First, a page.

The Federal Reserve concluded its March meeting on Wednesday with a widely expected 25 basis-point rate hike and a promise of more to come. The accompanying Summary of Economic Projections also signaled that the Fed expects to overshoot its inflation target. Within the context of the central bank’s framework, policy makers have little choice but to accept some overshooting of inflation. The alternative is a much costlier recession.
With factors including additional fiscal stimulus and a weaker dollar serving as tailwinds for the outlook, the Fed anticipates stronger economic growth compared to projections of last December. Consequently, the unemployment forecast for 2018 fell to 3.8%, a 0.1 percentage-point decline. In addition, central bankers expect another 0.2 percentage-point decline in 2020, to 3.6%.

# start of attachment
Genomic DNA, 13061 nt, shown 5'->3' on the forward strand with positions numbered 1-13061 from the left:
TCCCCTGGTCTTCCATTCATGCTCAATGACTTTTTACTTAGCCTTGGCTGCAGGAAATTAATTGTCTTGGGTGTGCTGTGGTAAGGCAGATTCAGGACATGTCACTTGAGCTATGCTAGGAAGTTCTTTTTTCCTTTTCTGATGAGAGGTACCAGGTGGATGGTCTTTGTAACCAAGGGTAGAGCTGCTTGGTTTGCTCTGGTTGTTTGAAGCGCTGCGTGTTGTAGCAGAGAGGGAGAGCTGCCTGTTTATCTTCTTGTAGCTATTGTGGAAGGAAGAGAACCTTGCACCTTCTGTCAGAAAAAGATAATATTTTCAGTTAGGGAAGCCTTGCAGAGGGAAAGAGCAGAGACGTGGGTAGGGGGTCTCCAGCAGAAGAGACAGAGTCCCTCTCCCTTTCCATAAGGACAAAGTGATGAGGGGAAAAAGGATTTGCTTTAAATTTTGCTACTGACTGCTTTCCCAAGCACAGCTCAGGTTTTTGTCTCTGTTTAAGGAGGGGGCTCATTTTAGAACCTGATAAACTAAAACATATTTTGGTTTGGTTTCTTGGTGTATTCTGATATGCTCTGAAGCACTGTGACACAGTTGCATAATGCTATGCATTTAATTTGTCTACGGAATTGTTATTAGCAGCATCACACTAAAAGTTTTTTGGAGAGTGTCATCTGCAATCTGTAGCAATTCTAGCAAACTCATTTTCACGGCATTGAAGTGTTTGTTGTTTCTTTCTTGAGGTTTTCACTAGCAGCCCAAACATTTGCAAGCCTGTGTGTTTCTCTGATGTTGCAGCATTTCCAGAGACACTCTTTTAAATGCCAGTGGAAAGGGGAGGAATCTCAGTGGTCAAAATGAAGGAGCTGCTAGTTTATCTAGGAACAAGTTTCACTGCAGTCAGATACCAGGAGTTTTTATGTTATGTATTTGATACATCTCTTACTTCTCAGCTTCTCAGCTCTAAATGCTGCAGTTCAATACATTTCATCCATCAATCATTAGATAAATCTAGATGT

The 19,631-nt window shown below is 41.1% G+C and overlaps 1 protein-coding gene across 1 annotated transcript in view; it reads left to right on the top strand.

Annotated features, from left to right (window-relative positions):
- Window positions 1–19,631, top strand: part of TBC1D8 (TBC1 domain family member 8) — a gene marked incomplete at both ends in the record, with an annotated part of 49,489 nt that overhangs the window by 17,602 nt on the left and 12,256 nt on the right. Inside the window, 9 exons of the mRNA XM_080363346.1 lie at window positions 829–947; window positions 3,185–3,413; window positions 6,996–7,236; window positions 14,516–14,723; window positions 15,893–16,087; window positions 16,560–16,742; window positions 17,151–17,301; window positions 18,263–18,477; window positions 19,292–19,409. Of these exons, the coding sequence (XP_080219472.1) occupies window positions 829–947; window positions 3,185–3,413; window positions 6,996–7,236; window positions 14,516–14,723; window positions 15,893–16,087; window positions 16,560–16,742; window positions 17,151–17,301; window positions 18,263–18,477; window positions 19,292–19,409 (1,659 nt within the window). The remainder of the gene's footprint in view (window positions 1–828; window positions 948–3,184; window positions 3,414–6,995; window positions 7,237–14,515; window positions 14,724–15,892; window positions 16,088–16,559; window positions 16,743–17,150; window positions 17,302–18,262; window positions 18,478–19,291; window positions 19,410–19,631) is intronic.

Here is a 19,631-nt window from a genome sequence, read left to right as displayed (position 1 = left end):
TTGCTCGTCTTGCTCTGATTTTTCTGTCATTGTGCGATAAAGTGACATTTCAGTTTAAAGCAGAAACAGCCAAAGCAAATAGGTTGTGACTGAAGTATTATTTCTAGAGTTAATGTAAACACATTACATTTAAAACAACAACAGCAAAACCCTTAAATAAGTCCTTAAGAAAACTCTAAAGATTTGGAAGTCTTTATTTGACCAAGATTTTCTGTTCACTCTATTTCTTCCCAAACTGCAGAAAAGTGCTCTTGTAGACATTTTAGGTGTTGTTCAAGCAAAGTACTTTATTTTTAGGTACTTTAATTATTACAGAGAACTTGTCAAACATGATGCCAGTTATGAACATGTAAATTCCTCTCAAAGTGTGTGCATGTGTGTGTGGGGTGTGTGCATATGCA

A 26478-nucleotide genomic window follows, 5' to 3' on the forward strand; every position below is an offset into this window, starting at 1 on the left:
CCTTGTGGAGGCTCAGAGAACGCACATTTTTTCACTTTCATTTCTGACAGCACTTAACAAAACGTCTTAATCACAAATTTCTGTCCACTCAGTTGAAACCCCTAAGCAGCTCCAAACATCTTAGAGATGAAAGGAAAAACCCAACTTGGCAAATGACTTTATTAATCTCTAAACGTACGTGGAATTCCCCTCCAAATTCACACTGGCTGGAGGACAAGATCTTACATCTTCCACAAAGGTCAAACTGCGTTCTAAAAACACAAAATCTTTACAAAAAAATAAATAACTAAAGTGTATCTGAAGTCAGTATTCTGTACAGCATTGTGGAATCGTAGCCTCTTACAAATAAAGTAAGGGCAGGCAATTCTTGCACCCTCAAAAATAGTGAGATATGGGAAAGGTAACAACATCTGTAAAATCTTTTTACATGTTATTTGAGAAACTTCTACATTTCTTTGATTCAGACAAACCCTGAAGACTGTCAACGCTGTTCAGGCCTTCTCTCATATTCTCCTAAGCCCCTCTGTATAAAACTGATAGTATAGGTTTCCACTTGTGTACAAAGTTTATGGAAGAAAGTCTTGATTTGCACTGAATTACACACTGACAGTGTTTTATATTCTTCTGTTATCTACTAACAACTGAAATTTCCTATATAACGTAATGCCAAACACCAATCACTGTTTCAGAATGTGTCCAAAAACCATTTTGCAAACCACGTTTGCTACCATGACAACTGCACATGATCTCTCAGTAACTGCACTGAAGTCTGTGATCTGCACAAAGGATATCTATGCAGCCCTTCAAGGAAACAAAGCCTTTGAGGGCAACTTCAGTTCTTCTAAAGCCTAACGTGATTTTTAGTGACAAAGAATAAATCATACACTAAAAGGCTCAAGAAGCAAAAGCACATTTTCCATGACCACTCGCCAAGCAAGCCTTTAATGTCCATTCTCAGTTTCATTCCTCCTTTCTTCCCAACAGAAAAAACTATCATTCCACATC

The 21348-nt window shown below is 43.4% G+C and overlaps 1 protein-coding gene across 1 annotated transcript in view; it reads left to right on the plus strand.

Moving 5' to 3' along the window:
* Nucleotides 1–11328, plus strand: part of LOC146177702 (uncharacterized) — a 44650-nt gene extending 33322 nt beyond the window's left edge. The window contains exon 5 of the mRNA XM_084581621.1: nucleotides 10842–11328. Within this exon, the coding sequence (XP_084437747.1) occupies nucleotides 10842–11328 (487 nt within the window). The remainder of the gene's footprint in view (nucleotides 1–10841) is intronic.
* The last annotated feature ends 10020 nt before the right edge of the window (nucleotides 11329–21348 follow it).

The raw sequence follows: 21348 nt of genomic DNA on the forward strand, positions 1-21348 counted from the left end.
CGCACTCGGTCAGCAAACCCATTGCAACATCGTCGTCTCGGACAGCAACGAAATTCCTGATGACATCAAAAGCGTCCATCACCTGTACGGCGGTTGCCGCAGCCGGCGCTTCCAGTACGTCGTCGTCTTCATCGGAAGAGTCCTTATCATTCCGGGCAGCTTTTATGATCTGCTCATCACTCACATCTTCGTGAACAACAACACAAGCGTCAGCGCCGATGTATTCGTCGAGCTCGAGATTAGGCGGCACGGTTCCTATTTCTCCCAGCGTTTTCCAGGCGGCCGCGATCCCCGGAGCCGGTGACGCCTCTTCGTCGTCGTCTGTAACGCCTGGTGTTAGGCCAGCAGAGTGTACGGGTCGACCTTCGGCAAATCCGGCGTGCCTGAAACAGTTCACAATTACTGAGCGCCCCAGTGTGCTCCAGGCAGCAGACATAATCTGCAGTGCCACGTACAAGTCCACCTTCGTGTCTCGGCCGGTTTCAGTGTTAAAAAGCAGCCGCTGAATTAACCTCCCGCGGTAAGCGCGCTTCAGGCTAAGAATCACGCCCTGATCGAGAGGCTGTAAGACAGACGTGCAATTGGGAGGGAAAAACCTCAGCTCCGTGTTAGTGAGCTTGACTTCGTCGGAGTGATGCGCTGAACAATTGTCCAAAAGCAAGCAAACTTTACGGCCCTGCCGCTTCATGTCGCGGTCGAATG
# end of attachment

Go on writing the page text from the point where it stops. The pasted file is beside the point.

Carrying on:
Importantly, these forecasts compare to a longer-run unemployment rate estimate of 4.5%. Considering the unemployment rate sunk below that level in April, this forecast shows the Fed expects joblessness to remain below the natural rate for well over three years.
This persistent period of low unemployment feeds into the Fed’s forecast and comes out as faster inflation. The projections now show that central bankers expect inflation to surpass the target, rising to a high of 2.1% at the end of 2019.
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In other words, the Fed is explicitly forecasting overshooting the inflation target. Policy makers could crank up the interest-rate forecast to eliminate that overshooting but instead have chosen a less aggressive policy path.
If Fed officials were determined to avoid an overshoot, they would need to act more aggressively to push unemployment up toward their estimate of the natural rate. That is a big move in this forecast, a 0.4 percentage point jump from where the rate stands today, and 0.9 percentage point higher than the 2019 forecast.